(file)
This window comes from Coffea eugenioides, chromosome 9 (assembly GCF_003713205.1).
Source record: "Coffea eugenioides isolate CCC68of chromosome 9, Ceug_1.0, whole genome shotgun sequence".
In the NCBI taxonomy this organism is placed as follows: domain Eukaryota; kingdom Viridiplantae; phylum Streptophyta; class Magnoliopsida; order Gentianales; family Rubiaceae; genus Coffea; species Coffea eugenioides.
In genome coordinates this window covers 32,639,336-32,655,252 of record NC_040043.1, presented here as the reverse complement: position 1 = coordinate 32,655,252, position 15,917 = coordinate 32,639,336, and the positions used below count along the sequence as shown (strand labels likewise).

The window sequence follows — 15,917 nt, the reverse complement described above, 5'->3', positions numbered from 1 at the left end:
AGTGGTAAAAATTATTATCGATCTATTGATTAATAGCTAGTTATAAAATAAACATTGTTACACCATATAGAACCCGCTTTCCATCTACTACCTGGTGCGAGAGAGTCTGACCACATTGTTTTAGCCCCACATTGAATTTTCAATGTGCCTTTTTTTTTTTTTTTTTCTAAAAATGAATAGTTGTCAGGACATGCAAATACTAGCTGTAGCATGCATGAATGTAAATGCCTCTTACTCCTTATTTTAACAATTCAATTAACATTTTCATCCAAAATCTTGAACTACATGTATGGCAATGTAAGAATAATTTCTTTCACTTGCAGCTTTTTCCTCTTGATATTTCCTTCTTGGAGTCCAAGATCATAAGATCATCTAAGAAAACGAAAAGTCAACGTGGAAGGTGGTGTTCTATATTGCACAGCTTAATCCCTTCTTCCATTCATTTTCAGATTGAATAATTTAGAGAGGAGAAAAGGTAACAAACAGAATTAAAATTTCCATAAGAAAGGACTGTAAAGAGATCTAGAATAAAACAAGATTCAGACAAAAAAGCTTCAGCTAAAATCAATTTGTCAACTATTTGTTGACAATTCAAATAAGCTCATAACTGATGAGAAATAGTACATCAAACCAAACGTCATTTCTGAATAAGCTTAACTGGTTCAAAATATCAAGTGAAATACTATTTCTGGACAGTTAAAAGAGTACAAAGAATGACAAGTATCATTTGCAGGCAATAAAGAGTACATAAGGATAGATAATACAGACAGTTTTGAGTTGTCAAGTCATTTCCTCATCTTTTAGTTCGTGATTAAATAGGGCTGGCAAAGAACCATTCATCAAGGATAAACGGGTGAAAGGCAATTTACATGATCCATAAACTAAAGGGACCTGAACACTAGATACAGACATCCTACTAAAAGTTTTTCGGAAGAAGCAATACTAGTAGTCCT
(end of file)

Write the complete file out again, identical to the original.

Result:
This window comes from Coffea eugenioides, chromosome 9 (assembly GCF_003713205.1).
Source record: "Coffea eugenioides isolate CCC68of chromosome 9, Ceug_1.0, whole genome shotgun sequence".
In the NCBI taxonomy this organism is placed as follows: domain Eukaryota; kingdom Viridiplantae; phylum Streptophyta; class Magnoliopsida; order Gentianales; family Rubiaceae; genus Coffea; species Coffea eugenioides.
In genome coordinates this window covers 32,639,336-32,655,252 of record NC_040043.1, presented here as the reverse complement: position 1 = coordinate 32,655,252, position 15,917 = coordinate 32,639,336, and the positions used below count along the sequence as shown (strand labels likewise).

The window sequence follows — 15,917 nt, the reverse complement described above, 5'->3', positions numbered from 1 at the left end:
AGTGGTAAAAATTATTATCGATCTATTGATTAATAGCTAGTTATAAAATAAACATTGTTACACCATATAGAACCCGCTTTCCATCTACTACCTGGTGCGAGAGAGTCTGACCACATTGTTTTAGCCCCACATTGAATTTTCAATGTGCCTTTTTTTTTTTTTTTTTCTAAAAATGAATAGTTGTCAGGACATGCAAATACTAGCTGTAGCATGCATGAATGTAAATGCCTCTTACTCCTTATTTTAACAATTCAATTAACATTTTCATCCAAAATCTTGAACTACATGTATGGCAATGTAAGAATAATTTCTTTCACTTGCAGCTTTTTCCTCTTGATATTTCCTTCTTGGAGTCCAAGATCATAAGATCATCTAAGAAAACGAAAAGTCAACGTGGAAGGTGGTGTTCTATATTGCACAGCTTAATCCCTTCTTCCATTCATTTTCAGATTGAATAATTTAGAGAGGAGAAAAGGTAACAAACAGAATTAAAATTTCCATAAGAAAGGACTGTAAAGAGATCTAGAATAAAACAAGATTCAGACAAAAAAGCTTCAGCTAAAATCAATTTGTCAACTATTTGTTGACAATTCAAATAAGCTCATAACTGATGAGAAATAGTACATCAAACCAAACGTCATTTCTGAATAAGCTTAACTGGTTCAAAATATCAAGTGAAATACTATTTCTGGACAGTTAAAAGAGTACAAAGAATGACAAGTATCATTTGCAGGCAATAAAGAGTACATAAGGATAGATAATACAGACAGTTTTGAGTTGTCAAGTCATTTCCTCATCTTTTAGTTCGTGATTAAATAGGGCTGGCAAAGAACCATTCATCAAGGATAAACGGGTGAAAGGCAATTTACATGATCCATAAACTAAAGGGACCTGAACACTAGATACAGACATCCTACTAAAAGTTTTTCGGAAGAAGCAATACTAGTAGTCCT